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Lakers tanking in NBA’s race to the bottom

With his right arm in a sling, Kobe Bryant represents what’s wrong with the Los Angeles Lakers. He remains a big part of the team’s future although his best days are in the past. At the same time his body is breaking down, he’s losing his mind.

Bryant is talking about a career rebirth, talking about competing for another championship, maybe as soon as next year. He deserves an Oscar nomination for acting delusional.

The only thing the Lakers are doing right is losing, because in the NBA’s race to the bottom, teams need to get embarrassingly bad before becoming good again.

The “Showtime” Lakers are long gone and not making a comeback anytime soon. Right now, it’s shut-it-down time for the Lakers, who have been tanking games and will continue to tank for their final 27 games.

“With the Lakers and some of these teams, there is not much incentive to win. When you handicap these games, you have to think about that,” Sportsmemo.com handicapper Erin Rynning said. “You have your playoff teams and you have to handicap the teams that are ready to tank.”

For the Lakers, New York Knicks and Philadelphia 76ers, losing is the No. 1 priority and an improved chance of winning the draft lottery is the prize.

The Lakers, 14-41 after Sunday’s victory over Boston, rank fourth in the draft lottery standings. But their pick was traded and only will be retained if they survive the lottery with a top-five pick. If the Lakers finish sixth or lower, their pick goes to the 76ers.

In other words, losing the draft pick would be devastating to the Lakers’ rebuilding plans, so they need to lose as many games as possible. With that in mind, betting on the Lakers to win or cover games down the stretch is risky business.

Fully aware of the situation, while also claiming the team is not tanking, Lakers coach Byron Scott recently trotted out a starting lineup of Jordan Clarkson, Wayne Ellington, Tarik Black, Ryan Kelly and Robert Sacre.

The first three guys off the bench were Moe, Larry and Curly.

The young guys give a good effort but predictably come up short, so Scott got the results he needed with that lineup — six straight losses.

Scott has better players on his roster — Nick Young, Carlos Boozer, Ed Davis, Jordan Hill, Wesley Johnson and Jeremy Lin — but if he played them for too many minutes, the Lakers might accidentally win.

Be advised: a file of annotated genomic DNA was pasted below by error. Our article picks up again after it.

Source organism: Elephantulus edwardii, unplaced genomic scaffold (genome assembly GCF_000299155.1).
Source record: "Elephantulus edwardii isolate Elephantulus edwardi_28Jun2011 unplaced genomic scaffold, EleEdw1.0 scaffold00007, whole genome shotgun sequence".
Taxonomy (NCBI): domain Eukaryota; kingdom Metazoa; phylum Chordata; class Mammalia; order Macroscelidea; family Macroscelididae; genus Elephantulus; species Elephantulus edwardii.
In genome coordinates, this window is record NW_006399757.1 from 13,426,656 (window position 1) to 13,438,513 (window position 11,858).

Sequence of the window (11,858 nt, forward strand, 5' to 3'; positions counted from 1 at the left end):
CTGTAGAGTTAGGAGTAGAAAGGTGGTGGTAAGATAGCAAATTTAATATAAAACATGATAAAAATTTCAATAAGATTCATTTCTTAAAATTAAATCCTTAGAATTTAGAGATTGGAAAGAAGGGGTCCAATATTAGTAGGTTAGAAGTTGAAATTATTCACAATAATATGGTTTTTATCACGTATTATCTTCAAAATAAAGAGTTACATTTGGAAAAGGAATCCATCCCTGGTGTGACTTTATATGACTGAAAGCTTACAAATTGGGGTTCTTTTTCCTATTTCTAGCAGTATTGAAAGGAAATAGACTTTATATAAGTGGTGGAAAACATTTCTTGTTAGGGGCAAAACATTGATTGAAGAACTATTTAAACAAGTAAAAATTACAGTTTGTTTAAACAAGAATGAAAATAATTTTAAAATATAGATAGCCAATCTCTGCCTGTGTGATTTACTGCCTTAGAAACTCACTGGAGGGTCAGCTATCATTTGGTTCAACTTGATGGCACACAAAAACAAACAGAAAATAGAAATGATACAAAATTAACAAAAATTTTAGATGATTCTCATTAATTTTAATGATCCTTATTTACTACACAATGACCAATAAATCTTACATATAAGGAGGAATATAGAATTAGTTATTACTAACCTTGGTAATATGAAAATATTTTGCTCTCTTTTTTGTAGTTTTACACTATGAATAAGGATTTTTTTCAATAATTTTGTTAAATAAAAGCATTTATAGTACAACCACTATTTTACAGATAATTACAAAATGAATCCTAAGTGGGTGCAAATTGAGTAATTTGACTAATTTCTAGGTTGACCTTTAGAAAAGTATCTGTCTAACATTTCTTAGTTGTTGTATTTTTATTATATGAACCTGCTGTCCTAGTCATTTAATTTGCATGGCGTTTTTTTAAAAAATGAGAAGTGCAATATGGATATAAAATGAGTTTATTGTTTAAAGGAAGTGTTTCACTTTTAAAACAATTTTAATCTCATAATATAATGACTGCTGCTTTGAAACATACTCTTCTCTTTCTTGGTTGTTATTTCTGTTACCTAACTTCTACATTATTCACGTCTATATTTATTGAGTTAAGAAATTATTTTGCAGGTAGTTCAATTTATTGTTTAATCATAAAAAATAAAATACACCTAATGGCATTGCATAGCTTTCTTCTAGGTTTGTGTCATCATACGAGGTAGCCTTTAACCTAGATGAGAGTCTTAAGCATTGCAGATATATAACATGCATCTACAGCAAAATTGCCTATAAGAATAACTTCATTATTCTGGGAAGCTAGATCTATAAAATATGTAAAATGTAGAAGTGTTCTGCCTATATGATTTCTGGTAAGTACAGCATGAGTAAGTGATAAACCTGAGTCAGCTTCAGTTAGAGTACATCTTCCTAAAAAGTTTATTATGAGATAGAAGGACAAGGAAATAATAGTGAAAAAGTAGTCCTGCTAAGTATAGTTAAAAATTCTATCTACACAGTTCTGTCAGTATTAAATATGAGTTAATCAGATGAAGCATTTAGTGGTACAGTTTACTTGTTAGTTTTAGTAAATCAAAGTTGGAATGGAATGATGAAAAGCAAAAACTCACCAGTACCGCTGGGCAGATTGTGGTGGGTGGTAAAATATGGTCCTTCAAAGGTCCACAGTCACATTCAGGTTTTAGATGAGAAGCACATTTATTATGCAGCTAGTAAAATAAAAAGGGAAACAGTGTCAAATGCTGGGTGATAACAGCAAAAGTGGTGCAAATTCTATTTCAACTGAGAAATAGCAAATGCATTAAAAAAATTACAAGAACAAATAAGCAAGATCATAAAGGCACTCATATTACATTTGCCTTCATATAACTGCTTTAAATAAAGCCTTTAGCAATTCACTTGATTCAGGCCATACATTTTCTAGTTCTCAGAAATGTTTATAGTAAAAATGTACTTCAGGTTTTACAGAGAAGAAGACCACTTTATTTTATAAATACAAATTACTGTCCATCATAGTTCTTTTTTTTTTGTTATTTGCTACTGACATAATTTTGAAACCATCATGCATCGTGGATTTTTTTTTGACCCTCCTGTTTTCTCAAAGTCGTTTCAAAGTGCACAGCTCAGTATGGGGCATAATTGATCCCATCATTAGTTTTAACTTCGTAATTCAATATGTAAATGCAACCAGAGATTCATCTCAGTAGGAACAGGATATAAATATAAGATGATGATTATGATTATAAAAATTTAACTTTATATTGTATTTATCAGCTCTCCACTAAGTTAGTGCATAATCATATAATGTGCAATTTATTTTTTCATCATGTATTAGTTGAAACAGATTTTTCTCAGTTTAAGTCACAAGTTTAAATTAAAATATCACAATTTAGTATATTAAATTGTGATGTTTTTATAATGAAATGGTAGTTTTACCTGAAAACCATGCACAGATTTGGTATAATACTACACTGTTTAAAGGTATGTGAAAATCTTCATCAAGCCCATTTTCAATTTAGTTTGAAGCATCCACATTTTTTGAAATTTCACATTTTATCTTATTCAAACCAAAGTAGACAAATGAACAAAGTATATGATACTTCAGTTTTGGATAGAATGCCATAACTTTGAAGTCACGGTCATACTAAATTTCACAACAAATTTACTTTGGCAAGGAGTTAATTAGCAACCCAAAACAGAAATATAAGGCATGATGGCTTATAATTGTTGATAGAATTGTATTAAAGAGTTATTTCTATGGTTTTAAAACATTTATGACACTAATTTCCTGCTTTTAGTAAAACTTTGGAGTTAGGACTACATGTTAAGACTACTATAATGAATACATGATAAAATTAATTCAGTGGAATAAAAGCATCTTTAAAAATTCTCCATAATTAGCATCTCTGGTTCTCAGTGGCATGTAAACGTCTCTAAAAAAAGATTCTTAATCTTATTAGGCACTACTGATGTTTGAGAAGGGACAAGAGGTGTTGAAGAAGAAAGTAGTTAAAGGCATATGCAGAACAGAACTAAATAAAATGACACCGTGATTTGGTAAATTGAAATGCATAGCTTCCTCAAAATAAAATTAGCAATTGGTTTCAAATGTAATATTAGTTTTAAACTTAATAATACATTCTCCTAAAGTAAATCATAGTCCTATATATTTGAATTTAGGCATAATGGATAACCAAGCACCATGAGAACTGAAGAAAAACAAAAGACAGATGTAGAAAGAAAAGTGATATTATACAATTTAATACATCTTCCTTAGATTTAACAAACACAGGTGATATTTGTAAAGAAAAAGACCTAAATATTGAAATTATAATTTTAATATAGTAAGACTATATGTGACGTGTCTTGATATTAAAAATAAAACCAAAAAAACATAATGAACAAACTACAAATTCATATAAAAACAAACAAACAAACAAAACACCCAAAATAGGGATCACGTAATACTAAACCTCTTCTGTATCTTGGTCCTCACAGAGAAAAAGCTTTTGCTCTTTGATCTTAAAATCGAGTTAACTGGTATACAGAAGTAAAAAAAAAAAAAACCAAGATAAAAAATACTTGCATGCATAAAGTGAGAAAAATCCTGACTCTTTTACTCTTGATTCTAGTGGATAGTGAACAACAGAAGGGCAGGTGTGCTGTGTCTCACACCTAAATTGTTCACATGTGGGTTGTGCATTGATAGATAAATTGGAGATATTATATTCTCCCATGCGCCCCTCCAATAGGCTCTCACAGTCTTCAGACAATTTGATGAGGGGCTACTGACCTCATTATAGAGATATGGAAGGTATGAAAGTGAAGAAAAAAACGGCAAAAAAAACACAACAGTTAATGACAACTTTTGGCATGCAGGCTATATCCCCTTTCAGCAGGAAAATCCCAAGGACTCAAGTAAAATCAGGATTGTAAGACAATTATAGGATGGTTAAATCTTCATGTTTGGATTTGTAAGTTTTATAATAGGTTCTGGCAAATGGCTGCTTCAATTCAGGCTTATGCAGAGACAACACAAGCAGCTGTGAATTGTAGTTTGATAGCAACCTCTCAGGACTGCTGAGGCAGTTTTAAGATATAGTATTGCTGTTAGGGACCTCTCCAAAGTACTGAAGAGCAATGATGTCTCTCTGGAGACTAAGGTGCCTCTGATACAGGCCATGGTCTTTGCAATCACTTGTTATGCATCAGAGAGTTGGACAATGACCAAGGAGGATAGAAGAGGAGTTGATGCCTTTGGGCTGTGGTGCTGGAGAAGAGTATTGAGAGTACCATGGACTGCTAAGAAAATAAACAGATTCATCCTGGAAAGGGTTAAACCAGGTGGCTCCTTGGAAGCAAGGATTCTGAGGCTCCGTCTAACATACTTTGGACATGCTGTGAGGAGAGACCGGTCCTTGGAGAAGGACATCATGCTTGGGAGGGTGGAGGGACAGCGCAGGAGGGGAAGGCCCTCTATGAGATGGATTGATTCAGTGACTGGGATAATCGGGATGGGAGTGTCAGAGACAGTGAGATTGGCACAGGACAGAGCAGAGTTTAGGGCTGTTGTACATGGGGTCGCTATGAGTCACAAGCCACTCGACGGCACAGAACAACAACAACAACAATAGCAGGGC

“I think it will be more of the same,” said Jeff Sherman, oddsmaker at the Westgate Las Vegas sports book. “Scott is going to put that bad lineup out there, and the guys will play hard. If you’re in this situation, it doesn’t do you any good to finish with the 15th pick, and the Lakers need to hold on to that top-five pick.”

Carmelo Anthony and the Knicks were just clowning around and so serious about being a joke that Anthony played in last week’s All-Star Game before shutting it down for the season with a knee injury.

Minnesota, 12-42 and another team that would be wise to lose, made a move at Thursday’s trade deadline to bring back veteran Kevin Garnett. With point guard Ricky Rubio back and rookie Andrew Wiggins improving, the Timberwolves are no longer terrible.

There are storylines for bettors to follow aside from tanking teams, and one is George Karl. One of the NBA’s all-time great coaches is now running the show in Sacramento. And the Kings are running more, going over the total in their first two games with Karl in charge.

Oklahoma City was dealing at the deadline to help Kevin Durant and Russell Westbrook, and the Thunder have won six straight games to rise to eighth in the West.

Golden State (43-10) is atop the Western Conference with Stephen Curry and Klay Thompson staging the most entertaining show in basketball. Atlanta (44-12) leads the East, but who truly believes the Hawks will win it?

“I personally don’t think Cleveland is going to come out of the East. I still lean to the Bulls, who seem to be slowly getting a little better,” Rynning said. “The West is wide open. The Warriors deserve to be favored, but anybody could beat anybody.”

One exception is the Lakers. Bryant is coming back next year for $25 million, and if the team catches a lucky break in its clumsy rebuilding plan, he possibly could be surrounded by a cast good enough to compete for a playoff spot.

“As much as I’ve been a Kobe fan, the guy is absolutely in denial,” Sherman said. “He’s going to be there to basically collect his paycheck. At this point, it’s just starting over. This is the worst Lakers team I’ve ever seen. The last week of the season might be interesting.”

The Lakers still are worth watching, for all the wrong reasons.

Las Vegas Review-Journal sports betting columnist Matt Youmans can be reached at myoumans@reviewjournal.com or 702-387-2907. He co-hosts “The Las Vegas Sportsline” weekdays at 2 p.m. on ESPN Radio (1100 AM). Follow him on Twitter: @mattyoumans247.

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